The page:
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Wednesday, 16 August, 2000, 21:54 GMT 22:54 UK
The cost of the dead screenshot
Don't click here! The "home" tab to the right of "health & beauty" has disappeared
High-profile investors like coffee retailer Starbucks and e-tailing giant Amazon are counting the costs after the bankruptcy of US online furniture and home products retailer

Just four months ago the web site had been praised as "the best online furniture store" by e-commerce analysts Now the site shows features only a terse statement, announcing that it will file for bankruptcy and sack 275 employees.

The recent downturn in the capital markets has substantially impaired our ability to raise the capital required to achieve profitability

Shaun Holliday, chief executive
Shaun Holliday,'s chief executive, is quoted as saying that "the decision to close our store was an extremely difficult one", and concedes that the firm was no longer able "to raise the capital required to achieve profitability" as investors turn away from internet stocks.

The firm's collapse came as a nasty surprise to Amazon, which was both an investor and partner of

Amazon was forced to remove the "home" tab on its top navigation, the entry point to a co-branded website of Amazon and The home tab was added just three months ago.

'Trusted partners'

Amazon has expanded through a number of alliances with web retailers, describing them to customers as 'trusted partners'. screen shot
All that's left from the shopping site
Most recently the firm linked up with the struggling web venture of toy retailing giant Toys R Us.

Other partnerships include auctioneer Sotheby's, health and beauty retailer and jewellery shop

Amazon spokesperson Patty Smith said: "We work to support our partners to enhance their likelihood of success. Many partners within the network are doing quite well."

The failure of will likely prompt some additional observations that e-commerce is not proving to be all some had hoped it would be

Henry Blodget, Merrill Lynch
In Amazon's most recent set of results, the firm acknowledged that its investments in web companies like were costing it more than $100m a quarter.

The latest web collapse will put Amazon even more in the spotlight. In recent weeks, a number of analysts have publicly doubted whether the Seattle-based company will ever be able to turn in a profit.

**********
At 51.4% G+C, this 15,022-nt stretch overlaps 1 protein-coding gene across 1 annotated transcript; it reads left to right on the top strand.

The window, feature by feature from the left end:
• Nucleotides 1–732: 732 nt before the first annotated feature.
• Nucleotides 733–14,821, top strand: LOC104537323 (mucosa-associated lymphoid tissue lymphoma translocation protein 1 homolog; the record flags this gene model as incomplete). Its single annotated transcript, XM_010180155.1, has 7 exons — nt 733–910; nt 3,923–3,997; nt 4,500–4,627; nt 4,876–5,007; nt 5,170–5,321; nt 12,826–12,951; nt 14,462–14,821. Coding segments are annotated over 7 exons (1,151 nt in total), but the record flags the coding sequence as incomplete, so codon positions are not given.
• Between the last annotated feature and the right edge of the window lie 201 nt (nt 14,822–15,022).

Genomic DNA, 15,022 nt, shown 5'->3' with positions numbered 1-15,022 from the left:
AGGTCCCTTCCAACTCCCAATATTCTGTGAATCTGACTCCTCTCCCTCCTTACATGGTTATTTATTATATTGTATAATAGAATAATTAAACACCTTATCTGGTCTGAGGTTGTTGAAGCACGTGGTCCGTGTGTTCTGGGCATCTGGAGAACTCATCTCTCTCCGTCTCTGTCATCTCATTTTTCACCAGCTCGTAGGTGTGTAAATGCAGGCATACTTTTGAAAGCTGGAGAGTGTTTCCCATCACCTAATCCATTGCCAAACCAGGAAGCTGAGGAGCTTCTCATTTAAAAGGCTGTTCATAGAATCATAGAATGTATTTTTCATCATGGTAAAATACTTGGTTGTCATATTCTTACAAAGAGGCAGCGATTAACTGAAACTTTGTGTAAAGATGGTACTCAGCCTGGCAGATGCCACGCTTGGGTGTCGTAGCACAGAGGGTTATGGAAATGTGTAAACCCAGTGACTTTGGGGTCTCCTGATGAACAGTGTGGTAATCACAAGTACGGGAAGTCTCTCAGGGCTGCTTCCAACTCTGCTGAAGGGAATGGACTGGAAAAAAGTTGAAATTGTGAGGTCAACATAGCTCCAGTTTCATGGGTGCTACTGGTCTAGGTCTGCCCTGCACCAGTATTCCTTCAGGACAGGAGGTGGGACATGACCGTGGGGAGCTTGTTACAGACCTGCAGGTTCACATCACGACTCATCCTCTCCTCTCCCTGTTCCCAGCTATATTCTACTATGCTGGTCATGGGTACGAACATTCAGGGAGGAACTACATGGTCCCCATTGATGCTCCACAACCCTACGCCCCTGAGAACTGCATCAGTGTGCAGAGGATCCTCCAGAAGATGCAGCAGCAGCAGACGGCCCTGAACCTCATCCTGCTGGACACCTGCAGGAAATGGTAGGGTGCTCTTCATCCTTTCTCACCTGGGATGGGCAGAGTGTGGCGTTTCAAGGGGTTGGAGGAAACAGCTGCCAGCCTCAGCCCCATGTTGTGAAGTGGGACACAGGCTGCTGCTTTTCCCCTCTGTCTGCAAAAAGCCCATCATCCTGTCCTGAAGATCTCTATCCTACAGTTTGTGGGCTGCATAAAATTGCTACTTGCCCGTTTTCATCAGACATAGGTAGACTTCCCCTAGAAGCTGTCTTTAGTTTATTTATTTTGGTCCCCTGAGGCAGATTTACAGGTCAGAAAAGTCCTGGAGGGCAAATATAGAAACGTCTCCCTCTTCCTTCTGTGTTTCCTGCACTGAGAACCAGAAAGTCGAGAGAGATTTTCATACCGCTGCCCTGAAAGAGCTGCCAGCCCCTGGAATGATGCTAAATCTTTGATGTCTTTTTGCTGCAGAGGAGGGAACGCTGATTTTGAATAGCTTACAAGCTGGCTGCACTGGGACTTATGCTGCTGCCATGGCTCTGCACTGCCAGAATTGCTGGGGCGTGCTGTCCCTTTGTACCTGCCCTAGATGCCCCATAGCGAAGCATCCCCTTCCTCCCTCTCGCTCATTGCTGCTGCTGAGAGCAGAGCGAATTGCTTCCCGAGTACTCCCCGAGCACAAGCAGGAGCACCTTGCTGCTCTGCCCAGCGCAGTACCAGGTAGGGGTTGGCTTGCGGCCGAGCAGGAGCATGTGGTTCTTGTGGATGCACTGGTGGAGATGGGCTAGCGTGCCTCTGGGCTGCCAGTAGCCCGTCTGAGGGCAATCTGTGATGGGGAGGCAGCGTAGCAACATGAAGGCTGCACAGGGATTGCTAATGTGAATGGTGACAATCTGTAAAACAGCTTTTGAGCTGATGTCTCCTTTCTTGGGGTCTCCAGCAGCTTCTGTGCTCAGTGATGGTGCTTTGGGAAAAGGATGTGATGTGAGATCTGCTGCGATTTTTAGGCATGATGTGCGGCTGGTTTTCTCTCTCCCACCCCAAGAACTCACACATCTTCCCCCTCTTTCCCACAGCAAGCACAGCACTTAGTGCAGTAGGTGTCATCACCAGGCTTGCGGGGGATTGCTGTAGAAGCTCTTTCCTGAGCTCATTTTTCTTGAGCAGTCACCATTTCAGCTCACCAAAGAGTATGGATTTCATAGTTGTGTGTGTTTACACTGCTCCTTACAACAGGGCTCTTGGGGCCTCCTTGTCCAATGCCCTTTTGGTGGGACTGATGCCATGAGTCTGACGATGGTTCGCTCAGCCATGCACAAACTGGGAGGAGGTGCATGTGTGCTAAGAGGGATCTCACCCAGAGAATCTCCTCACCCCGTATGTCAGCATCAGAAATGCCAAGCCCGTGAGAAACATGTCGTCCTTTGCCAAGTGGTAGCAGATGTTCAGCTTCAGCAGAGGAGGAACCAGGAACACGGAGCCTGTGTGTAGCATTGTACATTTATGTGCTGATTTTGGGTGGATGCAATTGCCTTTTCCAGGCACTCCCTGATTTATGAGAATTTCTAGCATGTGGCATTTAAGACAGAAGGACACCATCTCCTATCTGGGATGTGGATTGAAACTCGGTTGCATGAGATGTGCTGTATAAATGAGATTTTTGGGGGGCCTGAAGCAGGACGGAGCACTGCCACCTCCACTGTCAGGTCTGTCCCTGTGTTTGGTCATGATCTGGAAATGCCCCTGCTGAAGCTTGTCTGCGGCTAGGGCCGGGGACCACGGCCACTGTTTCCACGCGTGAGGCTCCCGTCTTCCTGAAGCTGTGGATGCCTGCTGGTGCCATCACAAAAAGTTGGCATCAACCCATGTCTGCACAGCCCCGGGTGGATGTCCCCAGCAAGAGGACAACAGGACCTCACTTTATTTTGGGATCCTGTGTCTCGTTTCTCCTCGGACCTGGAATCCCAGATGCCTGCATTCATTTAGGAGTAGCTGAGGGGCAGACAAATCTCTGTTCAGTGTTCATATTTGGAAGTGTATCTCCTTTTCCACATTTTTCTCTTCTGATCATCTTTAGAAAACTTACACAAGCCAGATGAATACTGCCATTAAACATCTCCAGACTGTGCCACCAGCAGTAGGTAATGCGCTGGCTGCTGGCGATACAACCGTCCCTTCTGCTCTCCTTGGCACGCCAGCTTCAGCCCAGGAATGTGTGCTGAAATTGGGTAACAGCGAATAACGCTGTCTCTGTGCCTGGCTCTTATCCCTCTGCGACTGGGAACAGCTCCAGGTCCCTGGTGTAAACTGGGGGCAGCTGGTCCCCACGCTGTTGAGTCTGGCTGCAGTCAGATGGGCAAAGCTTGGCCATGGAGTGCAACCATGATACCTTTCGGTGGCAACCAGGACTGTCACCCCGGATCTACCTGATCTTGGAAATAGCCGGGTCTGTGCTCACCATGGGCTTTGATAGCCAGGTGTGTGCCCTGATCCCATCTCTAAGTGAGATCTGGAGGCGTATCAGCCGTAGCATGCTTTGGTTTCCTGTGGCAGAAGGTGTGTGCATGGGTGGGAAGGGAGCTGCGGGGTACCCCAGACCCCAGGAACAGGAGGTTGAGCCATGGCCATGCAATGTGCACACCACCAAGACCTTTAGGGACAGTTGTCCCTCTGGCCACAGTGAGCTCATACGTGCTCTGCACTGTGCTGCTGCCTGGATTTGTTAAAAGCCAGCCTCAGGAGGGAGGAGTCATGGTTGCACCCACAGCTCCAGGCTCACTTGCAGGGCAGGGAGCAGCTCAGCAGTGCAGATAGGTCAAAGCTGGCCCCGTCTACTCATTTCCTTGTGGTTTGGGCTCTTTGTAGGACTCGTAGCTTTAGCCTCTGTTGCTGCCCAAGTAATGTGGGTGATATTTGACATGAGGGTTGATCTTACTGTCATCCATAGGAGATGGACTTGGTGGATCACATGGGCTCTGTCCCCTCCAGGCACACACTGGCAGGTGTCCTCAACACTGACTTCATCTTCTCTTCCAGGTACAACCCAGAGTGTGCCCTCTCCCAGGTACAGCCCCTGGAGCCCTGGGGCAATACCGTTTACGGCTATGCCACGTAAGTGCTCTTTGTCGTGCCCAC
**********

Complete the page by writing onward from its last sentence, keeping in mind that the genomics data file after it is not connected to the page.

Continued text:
Henry Blodget, a much-watched Merrill Lynch analyst specialising in internet stocks, said: "It does reduce the overall addressable market opportunity and makes us less comfortable with Amazon's other investments and dot-com partner companies."

The company says it has plenty of cash to see it through to profitability. Investors, though, are wondering whether this forecast is correct.

Since the start of the year, Amazon's stock has fallen steadily from a $113 peak to about $38, with little sign of recovery.

Starbucks spill

Premium coffee retailer Starbucks, meanwhile, warned investors that it would have to write off a $20.6m investment.

That represents Starbucks' entire stake in, and the coffee shop chain warned that more failures could result in further writedowns.

Starbucks has investments in kitchen supply web site, online convenience store and online community site TalkCity.

Chapter 7 is to file for bankruptcy under "Chapter 7" of the bankruptcy code, which spells the immediate end for a company.

As dot.coms burn through their cash, their assets and operating income rarely are substantial enough to allow an extensive reorganisation and restructuring under the protection of "Chapter 11".

A bankruptcy under Chapter 11 gives a business protection from creditors, and has helped many top firms through a particularly rough patch of their trading history.

Dot.coms, however, rarely have the business strength to achieve such a turnaround.

A rare exception is Value America, one of the larger and longer-living e-tailers in the United States.

The firm filed for Chapter 11 bankruptcy a week ago.

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See also:

16 Aug 00 | Business
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